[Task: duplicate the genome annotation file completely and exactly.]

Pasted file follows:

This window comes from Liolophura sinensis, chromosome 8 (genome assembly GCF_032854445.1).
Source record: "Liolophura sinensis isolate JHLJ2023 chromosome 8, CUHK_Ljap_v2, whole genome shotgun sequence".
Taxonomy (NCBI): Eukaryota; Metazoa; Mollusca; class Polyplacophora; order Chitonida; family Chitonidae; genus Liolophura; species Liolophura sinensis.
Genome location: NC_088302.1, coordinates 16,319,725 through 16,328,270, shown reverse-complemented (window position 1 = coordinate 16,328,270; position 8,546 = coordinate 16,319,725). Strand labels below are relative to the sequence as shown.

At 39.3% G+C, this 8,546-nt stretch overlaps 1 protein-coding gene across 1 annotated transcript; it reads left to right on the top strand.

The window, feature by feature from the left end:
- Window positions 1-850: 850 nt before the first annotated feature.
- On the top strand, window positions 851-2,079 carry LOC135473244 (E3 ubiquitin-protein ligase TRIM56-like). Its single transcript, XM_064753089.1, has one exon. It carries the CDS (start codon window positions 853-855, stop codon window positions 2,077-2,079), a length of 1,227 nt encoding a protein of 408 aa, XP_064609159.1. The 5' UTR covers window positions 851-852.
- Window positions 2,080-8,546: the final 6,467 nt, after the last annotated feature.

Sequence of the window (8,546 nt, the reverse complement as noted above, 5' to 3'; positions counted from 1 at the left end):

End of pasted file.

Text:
This window comes from Liolophura sinensis, chromosome 8 (genome assembly GCF_032854445.1).
Source record: "Liolophura sinensis isolate JHLJ2023 chromosome 8, CUHK_Ljap_v2, whole genome shotgun sequence".
Taxonomy (NCBI): Eukaryota; Metazoa; Mollusca; class Polyplacophora; order Chitonida; family Chitonidae; genus Liolophura; species Liolophura sinensis.
Genome location: NC_088302.1, coordinates 16,319,725 through 16,328,270, shown reverse-complemented (window position 1 = coordinate 16,328,270; position 8,546 = coordinate 16,319,725). Strand labels below are relative to the sequence as shown.

At 39.3% G+C, this 8,546-nt stretch overlaps 1 protein-coding gene across 1 annotated transcript; it reads left to right on the top strand.

The window, feature by feature from the left end:
- Window positions 1-850: 850 nt before the first annotated feature.
- On the top strand, window positions 851-2,079 carry LOC135473244 (E3 ubiquitin-protein ligase TRIM56-like). Its single transcript, XM_064753089.1, has one exon. It carries the CDS (start codon window positions 853-855, stop codon window positions 2,077-2,079), a length of 1,227 nt encoding a protein of 408 aa, XP_064609159.1. The 5' UTR covers window positions 851-852.
- Window positions 2,080-8,546: the final 6,467 nt, after the last annotated feature.

Sequence of the window (8,546 nt, the reverse complement as noted above, 5' to 3'; positions counted from 1 at the left end):